For more traditional scouting reports on Marner, check out the in-depth profile we did on him immediately following the 2015 Draft.
Marner will return to the London Knights and the OHL for one more season. It’s likely he will dominate the league in scoring all year long, but there’s certainly room to grow – both in a hockey skills-sense as well as physically. Listed at 5’10, 160lbs on his NHL.com Draft Profile, Marner will need to gain muscle mass and strength, and maybe hope for a small growth spurt as well.
It might seem like Marner is already too good for junior hockey, having scored at a two-points-per-game clip in just his second OHL season, but options for 19-year old stars are limited when you’re coming up through the Canadian Hockey League. Too young to be assigned to the AHL, unlike Nylander who played overseas, Marner is in an NHL-or-bust situation where the Leafs are also God awful and would not make for a happy developmental home.
The best path for Marner is certainly to return to the Knights and also play a key role for Team Canada at the upcoming IIHF World Junior Championships in Helsinki, Finland. Hell, London is going to be such a stacked team (again) that an OHL Championship and a trip to the 2016 Memorial Cup should be less of a dream season and more of an optimistic expectation.
After that, it wouldn’t be surprising at all to see Marner fast track past the AHL and suit up for the Leafs in 2016-17, where he’ll be skilled enough to make an almost immediate impact on the scoresheet.
This article kicked off as a Marner-against-Nylander breakdown. Because this is an unforgiving prospect ranking, that’s who it has to be, but it’s not like these two should really be in any sort of competition with each other. It’s a great problem to have when you’re nitpicking and debating over two supreme talents belonging to the same organization.
What makes all of this so interesting is that, since I began organizing the Top 20 Prospects feature several years ago, this is the first time there was any sort of tough decision to be made at the top of the list. Hell, it’s the first time there’s been a tough decision in the top five or ten. In years past, players like Rielly – and last year, Nylander – would stand alone atop a mountain of long shots and tweeners. I can’t stress enough how dramatically improved this year’s group is, and it’s even better that they all are hovering in and around that 18, 19 and 20 year-old mark.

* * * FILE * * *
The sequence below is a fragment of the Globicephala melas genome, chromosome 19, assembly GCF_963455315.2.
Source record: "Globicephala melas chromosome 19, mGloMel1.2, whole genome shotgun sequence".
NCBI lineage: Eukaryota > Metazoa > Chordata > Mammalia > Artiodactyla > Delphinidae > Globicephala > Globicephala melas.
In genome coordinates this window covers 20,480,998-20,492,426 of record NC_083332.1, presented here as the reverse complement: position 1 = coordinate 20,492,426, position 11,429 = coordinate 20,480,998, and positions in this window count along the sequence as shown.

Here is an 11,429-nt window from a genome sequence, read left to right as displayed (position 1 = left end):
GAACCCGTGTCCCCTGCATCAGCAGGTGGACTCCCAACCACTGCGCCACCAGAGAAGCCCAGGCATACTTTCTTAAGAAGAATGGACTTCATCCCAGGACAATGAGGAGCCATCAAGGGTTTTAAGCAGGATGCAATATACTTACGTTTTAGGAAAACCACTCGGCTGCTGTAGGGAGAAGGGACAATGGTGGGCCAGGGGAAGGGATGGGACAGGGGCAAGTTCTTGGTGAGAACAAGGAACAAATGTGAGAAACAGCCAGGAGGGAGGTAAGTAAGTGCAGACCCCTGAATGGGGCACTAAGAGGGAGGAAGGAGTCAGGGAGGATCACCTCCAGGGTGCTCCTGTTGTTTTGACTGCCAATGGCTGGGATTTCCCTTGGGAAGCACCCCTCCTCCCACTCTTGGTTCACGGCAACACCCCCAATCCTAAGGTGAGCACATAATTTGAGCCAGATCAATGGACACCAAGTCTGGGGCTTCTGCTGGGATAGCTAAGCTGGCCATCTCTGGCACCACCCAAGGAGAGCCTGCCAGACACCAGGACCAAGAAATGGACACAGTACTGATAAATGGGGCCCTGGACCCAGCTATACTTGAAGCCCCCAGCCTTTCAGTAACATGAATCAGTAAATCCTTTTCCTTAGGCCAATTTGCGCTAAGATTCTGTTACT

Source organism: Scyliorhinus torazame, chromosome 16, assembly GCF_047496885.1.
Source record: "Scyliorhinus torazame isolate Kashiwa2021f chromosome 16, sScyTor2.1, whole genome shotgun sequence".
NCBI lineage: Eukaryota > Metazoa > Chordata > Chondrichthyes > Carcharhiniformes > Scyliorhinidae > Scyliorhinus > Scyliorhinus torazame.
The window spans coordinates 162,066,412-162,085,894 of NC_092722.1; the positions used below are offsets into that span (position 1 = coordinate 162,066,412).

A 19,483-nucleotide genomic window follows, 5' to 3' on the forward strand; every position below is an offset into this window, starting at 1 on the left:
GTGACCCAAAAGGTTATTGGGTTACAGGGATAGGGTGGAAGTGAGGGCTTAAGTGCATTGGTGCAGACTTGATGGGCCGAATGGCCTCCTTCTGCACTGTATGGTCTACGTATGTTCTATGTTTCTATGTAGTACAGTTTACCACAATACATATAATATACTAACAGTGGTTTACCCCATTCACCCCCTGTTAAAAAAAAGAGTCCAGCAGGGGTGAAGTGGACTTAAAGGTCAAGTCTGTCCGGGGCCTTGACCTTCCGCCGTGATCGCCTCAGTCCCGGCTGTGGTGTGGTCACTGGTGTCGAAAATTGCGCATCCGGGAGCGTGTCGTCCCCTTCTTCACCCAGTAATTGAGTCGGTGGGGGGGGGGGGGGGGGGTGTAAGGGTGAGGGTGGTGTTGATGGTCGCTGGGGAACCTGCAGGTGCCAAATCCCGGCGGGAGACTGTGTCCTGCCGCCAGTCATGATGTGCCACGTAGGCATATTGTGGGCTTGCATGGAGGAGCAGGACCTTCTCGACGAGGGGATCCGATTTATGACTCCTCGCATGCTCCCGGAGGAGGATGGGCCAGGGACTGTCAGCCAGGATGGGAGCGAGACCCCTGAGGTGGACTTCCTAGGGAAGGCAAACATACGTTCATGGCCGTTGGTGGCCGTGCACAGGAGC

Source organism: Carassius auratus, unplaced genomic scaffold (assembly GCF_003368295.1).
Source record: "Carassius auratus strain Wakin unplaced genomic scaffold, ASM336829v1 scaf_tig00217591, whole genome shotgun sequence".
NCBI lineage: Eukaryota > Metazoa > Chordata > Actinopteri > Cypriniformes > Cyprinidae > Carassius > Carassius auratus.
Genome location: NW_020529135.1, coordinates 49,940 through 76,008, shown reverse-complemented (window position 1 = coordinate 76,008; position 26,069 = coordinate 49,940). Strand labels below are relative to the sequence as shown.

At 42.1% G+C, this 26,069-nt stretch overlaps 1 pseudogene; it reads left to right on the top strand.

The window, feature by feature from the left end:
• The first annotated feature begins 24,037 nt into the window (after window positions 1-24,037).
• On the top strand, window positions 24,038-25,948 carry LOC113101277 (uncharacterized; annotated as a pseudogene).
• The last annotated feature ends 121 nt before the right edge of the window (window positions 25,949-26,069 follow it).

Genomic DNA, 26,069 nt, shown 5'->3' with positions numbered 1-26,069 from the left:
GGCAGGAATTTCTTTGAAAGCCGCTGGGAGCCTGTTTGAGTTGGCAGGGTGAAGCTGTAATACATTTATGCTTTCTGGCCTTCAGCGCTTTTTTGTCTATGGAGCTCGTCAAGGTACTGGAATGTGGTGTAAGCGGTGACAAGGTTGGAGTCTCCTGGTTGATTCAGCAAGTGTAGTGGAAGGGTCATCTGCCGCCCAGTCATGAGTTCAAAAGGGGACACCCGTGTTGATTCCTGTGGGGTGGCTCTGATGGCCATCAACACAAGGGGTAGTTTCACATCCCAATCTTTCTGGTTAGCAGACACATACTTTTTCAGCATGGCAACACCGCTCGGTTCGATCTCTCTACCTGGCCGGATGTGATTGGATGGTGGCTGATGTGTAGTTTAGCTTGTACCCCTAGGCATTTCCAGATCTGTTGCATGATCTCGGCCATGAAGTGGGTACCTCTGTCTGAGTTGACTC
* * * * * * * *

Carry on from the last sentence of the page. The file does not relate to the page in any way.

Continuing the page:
The Leafs won’t be Stanley Cup contenders for a long while, but there’s a new wave of talent that should enter the NHL at almost the same time. In three or so years, you should start to see a brand new, much better brand of Toronto Maple Leafs hockey with Mitch Marner leading the charge.
- #1 Mitch Marner
- #2 William Nylander
- #3 Kasperi Kapanen
- #4 Scott Harrington
- #5 Jeremy Bracco
- #6 Travis Dermott
- #7 Andreas Johnson
- #8 Connor Brown
- #9 Brendan Leipsic
- #10 Stuart Percy
- #11 Nikita Korostelev
- #12 Freddie Gauthier
- #13 Nikita Soshnikov
- #14 Viktor Loov
- #15 Carter Verhaeghe
- #16 Martins Dzierkals
- #17 Rinat Valiev
- #18 Dmytro Timashov
- #19 Sam Carrick
- #20 Matt Finn